The Betsy is a 1978 film made by the Harold Robbins International Company and released by Allied Artists and United Artists. It was directed by Daniel Petrie and produced by Robert R. Weston and Emanuel L. Wolf with Jack Grossberg as associate producer. The screenplay was by William Bast and Walter Bernstein, adapted from the novel of the same title by Harold Robbins.
The novelist considered The Betsy as the "best movie adaptation of any of his works."
A fading family-owned automobile manufacturer and its owners pin their hopes for a return to profitability on a new model named for the great-granddaughter of the firm's founder.
The aging Loren Hardeman Sr. remains the titular head of a Detroit automotive conglomerate. (An obvious parallel exists between this fictional character and that of Henry Ford.) His grandson, Loren Hardeman III, now runs the company as president, but has diversified into other fields and is concerned that the auto division is not as lucrative as it once was and might even need to be eliminated.
A young auto racer, Angelo Perino, has been secretly commissioned to develop a ground-breaking fuel-efficient car. He juggles romantic relationships with a British royal, Lady Bobby Ayres, and the young Betsy, who is about to turn 21 and inherit a fortune, including the new car her great-grandfather is naming in her honor.
Loren Hardeman III bitterly despises Hardeman Sr., who once carried on an affair with Loren's mother. The older Hardeman is not the man he used to be, but neither is he ready to step aside forever.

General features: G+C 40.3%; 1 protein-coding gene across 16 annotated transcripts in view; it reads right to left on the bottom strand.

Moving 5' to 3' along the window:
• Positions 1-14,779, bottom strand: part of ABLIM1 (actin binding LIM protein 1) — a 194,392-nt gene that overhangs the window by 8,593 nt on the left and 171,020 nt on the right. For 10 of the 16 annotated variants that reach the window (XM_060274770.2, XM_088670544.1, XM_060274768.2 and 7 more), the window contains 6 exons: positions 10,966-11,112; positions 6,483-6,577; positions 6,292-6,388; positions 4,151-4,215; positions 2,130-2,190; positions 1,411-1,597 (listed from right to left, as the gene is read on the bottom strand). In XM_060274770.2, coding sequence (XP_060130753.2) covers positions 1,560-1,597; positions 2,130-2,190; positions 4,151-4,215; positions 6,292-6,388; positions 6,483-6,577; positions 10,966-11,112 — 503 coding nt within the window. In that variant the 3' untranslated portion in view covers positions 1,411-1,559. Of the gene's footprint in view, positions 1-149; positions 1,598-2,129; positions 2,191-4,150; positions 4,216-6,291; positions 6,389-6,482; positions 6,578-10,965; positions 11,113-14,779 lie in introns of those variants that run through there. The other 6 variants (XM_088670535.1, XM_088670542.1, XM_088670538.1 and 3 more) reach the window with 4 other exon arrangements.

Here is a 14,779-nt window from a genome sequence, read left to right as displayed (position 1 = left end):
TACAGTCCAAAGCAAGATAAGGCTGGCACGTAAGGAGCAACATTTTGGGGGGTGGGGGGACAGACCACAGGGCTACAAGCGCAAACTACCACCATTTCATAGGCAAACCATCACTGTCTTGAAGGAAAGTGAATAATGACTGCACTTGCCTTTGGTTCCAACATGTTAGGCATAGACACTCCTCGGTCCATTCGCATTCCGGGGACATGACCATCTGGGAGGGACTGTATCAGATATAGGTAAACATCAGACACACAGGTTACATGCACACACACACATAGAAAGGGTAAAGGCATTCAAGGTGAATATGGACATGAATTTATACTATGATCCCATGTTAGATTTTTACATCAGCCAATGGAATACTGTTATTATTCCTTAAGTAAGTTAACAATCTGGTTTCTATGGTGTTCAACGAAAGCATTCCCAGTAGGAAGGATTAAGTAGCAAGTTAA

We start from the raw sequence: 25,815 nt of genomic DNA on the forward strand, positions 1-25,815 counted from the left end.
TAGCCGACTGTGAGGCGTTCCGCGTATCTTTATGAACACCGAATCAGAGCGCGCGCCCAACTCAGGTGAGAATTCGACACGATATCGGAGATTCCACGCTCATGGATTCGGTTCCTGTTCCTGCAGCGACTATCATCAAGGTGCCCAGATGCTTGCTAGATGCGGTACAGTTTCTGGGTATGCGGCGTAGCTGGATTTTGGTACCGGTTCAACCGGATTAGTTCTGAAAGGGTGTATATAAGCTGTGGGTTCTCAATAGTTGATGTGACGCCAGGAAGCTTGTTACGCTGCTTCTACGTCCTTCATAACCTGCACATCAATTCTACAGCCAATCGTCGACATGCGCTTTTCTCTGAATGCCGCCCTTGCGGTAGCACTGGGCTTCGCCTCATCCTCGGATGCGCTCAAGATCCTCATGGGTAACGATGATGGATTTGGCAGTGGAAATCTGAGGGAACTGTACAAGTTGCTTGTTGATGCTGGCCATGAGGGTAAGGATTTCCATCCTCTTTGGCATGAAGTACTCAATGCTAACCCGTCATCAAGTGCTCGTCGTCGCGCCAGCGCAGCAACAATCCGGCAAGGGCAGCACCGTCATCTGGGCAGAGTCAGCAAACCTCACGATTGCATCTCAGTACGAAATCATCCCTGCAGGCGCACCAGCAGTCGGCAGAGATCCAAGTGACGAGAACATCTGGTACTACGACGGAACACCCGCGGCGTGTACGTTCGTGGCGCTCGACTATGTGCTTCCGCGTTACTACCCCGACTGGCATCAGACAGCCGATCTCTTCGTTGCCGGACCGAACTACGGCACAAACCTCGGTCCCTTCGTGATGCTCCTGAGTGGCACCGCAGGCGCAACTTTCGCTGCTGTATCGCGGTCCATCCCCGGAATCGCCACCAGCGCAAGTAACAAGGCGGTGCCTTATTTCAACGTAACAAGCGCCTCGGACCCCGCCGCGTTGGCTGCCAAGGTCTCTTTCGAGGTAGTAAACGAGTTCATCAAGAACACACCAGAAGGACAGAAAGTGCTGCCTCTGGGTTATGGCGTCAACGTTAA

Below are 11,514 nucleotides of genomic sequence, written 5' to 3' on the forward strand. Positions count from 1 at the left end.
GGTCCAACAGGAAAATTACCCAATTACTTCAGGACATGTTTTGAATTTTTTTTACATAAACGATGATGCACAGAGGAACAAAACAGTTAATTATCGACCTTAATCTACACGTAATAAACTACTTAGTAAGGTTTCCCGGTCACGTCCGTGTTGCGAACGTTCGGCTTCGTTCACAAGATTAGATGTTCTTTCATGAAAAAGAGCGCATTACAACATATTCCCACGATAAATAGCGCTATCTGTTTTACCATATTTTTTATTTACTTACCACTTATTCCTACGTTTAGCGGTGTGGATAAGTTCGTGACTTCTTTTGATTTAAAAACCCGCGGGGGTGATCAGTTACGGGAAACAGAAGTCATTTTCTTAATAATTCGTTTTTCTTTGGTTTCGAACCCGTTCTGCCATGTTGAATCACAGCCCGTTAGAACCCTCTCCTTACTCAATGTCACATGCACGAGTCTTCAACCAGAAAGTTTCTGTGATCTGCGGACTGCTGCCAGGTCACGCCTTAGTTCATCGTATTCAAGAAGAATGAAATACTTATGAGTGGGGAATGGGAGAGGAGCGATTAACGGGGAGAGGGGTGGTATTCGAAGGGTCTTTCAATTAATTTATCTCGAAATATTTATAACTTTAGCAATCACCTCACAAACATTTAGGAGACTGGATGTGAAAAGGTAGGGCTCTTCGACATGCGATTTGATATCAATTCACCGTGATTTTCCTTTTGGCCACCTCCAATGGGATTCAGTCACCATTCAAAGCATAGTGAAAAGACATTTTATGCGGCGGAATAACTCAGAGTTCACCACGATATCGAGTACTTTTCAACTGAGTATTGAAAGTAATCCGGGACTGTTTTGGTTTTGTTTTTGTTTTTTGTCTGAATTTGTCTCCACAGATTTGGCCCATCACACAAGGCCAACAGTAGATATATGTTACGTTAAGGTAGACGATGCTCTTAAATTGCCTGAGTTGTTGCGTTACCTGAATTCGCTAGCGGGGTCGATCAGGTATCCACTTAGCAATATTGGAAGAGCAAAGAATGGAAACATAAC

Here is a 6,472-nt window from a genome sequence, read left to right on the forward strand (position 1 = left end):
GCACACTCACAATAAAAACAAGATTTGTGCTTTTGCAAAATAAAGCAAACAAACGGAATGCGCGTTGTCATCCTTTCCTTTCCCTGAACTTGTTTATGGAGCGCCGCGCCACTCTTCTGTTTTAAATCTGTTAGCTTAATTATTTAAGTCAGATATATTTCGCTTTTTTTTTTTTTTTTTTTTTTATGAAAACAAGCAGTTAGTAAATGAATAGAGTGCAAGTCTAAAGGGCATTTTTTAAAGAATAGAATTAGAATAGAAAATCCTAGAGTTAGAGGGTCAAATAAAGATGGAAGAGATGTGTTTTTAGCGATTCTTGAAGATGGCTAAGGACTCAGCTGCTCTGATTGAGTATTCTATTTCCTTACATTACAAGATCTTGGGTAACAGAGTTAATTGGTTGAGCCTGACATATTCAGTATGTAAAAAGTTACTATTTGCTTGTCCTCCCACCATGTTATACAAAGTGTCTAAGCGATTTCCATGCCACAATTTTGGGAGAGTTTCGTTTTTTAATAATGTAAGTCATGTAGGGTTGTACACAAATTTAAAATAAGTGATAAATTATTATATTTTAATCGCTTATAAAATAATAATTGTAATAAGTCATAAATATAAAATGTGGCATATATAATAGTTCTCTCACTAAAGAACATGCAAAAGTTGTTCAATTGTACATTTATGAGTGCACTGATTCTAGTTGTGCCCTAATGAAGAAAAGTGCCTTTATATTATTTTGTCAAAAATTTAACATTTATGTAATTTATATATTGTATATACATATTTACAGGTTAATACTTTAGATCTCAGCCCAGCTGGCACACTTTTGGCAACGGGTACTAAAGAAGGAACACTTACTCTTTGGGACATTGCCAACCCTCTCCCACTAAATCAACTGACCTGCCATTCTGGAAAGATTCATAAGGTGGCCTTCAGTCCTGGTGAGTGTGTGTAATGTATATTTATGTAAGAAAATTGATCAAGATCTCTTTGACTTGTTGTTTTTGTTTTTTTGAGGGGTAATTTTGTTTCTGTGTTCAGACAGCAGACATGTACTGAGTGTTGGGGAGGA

- Laurence Olivier as Loren Hardeman Sr.
- Tommy Lee Jones as Angelo Perino
- Robert Duvall as Loren Hardemann III
- Katharine Ross as Sally Hardeman
- Jane Alexander as Alicia Hardeman
- Lesley-Anne Down as Lady Ayres
- Kathleen Beller as Betsy
- Joseph Wiseman as Jake Weinstein
- Edward Herrmann as Dan Weyman
- Charlie Fields as young Loren Hardeman III
Assembly-plant footage was filmed at the American Motors (AMC) Kenosha, Wisconsin factory. It shows 1978 Gremlin, Pacer, and Concord models being built and painted on AMC's assembly line serving as the factory of the fictitious Bethlehem Motors. For authenticity, the movie producers had queried AMC on how a new car is developed.
Review by an automobile industry expert noted that filmmakers have not shown believable characters and realistic dialogue. Attempts by Hollywood to capture the auto industry on film, such as The Betsy, have "aimed at realistic drama but wound up with suds."
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